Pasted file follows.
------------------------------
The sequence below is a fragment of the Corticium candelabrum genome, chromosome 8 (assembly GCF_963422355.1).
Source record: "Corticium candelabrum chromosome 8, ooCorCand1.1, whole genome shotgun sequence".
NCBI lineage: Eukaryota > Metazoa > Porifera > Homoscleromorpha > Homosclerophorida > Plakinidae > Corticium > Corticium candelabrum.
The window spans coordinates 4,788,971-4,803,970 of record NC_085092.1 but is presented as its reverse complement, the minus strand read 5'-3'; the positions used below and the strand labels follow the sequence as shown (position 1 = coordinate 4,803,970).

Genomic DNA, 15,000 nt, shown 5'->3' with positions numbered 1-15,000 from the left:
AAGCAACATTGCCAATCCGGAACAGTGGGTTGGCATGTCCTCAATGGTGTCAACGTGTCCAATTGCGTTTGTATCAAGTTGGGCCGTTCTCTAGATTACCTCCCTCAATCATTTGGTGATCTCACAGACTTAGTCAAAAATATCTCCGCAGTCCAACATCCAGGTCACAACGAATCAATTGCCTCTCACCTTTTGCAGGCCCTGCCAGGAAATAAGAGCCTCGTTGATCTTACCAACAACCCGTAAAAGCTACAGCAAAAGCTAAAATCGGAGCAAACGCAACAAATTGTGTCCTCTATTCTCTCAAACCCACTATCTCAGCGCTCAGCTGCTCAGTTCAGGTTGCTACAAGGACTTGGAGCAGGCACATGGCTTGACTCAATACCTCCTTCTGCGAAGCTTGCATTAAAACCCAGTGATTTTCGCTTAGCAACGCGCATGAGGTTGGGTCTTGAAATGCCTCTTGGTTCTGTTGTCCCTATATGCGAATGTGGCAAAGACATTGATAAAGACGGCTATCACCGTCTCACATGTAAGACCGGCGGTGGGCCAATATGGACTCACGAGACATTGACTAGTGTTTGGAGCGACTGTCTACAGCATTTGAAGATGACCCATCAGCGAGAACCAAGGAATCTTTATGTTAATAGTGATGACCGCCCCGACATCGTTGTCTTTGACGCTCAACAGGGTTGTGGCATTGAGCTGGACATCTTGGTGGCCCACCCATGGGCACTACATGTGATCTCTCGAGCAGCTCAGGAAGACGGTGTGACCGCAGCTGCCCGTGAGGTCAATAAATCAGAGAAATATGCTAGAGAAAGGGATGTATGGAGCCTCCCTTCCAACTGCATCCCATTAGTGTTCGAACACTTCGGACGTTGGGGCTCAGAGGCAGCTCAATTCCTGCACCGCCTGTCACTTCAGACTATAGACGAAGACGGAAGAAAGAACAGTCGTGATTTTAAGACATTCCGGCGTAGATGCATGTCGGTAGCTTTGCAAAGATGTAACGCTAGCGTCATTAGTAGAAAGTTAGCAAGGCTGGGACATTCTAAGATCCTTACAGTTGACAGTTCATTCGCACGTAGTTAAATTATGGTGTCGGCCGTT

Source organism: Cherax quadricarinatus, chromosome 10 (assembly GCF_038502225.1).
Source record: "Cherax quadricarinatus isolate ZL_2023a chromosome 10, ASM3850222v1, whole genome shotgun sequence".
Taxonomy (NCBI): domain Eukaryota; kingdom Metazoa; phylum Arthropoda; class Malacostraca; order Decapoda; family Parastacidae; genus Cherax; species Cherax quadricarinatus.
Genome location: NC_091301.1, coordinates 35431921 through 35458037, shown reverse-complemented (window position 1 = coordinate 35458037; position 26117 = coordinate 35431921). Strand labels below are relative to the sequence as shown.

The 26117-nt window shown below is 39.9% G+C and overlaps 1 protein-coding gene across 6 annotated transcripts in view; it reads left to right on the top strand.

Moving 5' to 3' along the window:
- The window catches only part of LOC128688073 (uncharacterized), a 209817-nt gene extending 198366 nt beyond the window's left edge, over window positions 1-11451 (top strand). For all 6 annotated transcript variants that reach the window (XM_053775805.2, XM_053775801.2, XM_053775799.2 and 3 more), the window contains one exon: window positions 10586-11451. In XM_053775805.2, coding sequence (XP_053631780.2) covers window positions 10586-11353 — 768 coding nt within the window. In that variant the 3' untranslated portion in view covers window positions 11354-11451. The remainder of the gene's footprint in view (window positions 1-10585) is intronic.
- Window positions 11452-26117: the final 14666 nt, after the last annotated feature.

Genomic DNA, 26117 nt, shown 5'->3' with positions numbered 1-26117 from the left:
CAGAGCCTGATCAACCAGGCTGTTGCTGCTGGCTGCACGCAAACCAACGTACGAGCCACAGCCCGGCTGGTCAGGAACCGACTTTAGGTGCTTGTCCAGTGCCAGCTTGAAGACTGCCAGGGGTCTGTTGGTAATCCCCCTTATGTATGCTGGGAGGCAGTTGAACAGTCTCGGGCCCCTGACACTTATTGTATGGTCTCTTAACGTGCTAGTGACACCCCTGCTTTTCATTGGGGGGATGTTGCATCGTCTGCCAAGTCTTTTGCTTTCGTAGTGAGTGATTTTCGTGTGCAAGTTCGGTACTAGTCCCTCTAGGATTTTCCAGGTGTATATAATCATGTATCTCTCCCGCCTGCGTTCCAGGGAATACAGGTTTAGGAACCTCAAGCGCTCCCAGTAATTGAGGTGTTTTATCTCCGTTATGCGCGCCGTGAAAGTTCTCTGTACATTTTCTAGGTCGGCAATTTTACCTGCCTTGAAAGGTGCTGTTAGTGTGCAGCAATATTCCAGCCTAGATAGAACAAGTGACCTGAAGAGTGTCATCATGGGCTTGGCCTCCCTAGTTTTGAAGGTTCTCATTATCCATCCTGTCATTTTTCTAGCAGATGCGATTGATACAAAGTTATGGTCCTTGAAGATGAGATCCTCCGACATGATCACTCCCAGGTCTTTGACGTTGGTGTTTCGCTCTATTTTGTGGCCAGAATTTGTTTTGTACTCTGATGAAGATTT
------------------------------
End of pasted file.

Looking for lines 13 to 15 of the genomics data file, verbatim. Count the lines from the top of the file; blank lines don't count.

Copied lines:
- The window catches only part of LOC128688073 (uncharacterized), a 209817-nt gene extending 198366 nt beyond the window's left edge, over window positions 1-11451 (top strand). For all 6 annotated transcript variants that reach the window (XM_053775805.2, XM_053775801.2, XM_053775799.2 and 3 more), the window contains one exon: window positions 10586-11451. In XM_053775805.2, coding sequence (XP_053631780.2) covers window positions 10586-11353 — 768 coding nt within the window. In that variant the 3' untranslated portion in view covers window positions 11354-11451. The remainder of the gene's footprint in view (window positions 1-10585) is intronic.
- Window positions 11452-26117: the final 14666 nt, after the last annotated feature.

Genomic DNA, 26117 nt, shown 5'->3' with positions numbered 1-26117 from the left: